Indeed. At ~40 oz. the Colt New Service is a hefty revolver. For those who haven't held one, picture a slightly smaller Ruger Redhawk in .38 Special. I suspect recoil will be negligible.
 
Posts: 2741 | Location: Western PA | Registered: July 20, 2010Reply With QuoteReport This Post
Member
posted Hide Post
That appears to be re-finished and the British were and still are VERY fussy about proofs and proof marks. I just do not think that it's possible for a lend-lease revolver to have made it to England without being proof marked. Finally there is the Caliber, it's wrong. During WWII ALL British service revolvers used a variant of the 38 S&W cartridge called the 38/200. The 38 S&W while similar to 38 special it is not dimensionally related to the 38 Special. In fact 38 special ammunition will NOT chamber in a 38 S&W revolver and the 38 S&W will not chamber in a 38 Special revolver. The 38 S&W case diameter is larger at 0.3855/.3865, the bullets are larger 0.361 inch, and the case length is much shorter. Note, some 38/200 bring backs will chamber a 38 special due to a chamber reaming job but the larger diameter chambers on the 38 S&W portion can cause the 38 special case to split and the larger bore causes accuracy to be very poor with tumbling seen frequently. Collectors regard any 38/200 bring back that will chamber a 38 special as a Parts Gun, not anything of value.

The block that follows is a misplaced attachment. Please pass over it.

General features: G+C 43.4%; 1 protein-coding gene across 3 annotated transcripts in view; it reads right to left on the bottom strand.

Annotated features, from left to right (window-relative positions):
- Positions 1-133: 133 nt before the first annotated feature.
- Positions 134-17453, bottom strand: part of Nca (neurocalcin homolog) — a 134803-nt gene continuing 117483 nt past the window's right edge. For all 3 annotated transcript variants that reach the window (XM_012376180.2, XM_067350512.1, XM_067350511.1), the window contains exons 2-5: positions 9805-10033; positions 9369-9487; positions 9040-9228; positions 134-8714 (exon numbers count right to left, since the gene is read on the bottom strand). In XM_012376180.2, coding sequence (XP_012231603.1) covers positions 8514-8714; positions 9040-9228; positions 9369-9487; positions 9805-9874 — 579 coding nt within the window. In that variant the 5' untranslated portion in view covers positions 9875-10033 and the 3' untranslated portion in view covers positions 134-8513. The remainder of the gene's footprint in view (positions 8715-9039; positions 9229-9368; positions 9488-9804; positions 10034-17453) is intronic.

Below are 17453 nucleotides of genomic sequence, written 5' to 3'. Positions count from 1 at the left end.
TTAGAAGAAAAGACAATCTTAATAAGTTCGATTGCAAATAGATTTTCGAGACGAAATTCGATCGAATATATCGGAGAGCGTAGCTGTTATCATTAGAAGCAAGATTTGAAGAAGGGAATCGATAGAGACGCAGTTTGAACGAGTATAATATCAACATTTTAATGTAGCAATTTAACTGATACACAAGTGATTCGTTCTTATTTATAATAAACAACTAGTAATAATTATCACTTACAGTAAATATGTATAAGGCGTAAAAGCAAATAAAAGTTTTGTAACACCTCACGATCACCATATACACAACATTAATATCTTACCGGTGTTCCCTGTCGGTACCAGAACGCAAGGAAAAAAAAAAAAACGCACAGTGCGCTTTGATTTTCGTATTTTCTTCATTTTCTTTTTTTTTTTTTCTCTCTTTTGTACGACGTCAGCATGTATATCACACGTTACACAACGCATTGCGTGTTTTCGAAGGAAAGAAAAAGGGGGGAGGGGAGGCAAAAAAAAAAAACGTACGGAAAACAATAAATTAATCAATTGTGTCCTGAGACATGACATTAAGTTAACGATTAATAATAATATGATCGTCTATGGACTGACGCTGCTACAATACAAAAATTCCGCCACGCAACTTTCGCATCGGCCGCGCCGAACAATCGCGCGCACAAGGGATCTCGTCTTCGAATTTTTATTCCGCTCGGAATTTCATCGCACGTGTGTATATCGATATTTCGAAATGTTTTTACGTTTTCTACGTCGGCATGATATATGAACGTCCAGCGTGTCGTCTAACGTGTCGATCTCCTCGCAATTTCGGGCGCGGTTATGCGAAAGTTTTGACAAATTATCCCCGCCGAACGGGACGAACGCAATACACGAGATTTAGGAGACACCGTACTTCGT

As for the statement about the British taking anything they could get, in private hands that may be the case but there is the matter of the missing proof marks. The British required that every single imported firearm be proof marked. Even today the British require that any barrel that has been re-worked in some fashion be submitted for re-proofing, even if the repair is something as simple as tapping out a dent in a shotgun barrel. For Service revolvers my information is the only calibers accepted were the .455 Webley and the 38/200.

While it's an attractive old revolver it is not a collectable revolver. Hopefully you didn't pay too much for it. Because what you were told isn't true. As for value, that can be hard to pin down with a re-finish but at a guess I wouldn't pay more than 300 dollars for this revolver.


I've stopped counting.
 
Posts: 4551 | Location: Michigan | Registered: November 07, 2008Reply With QuoteReport This Post
Member
Picture of hjs157
posted Hide Post
quote:
Originally posted by Scooter123: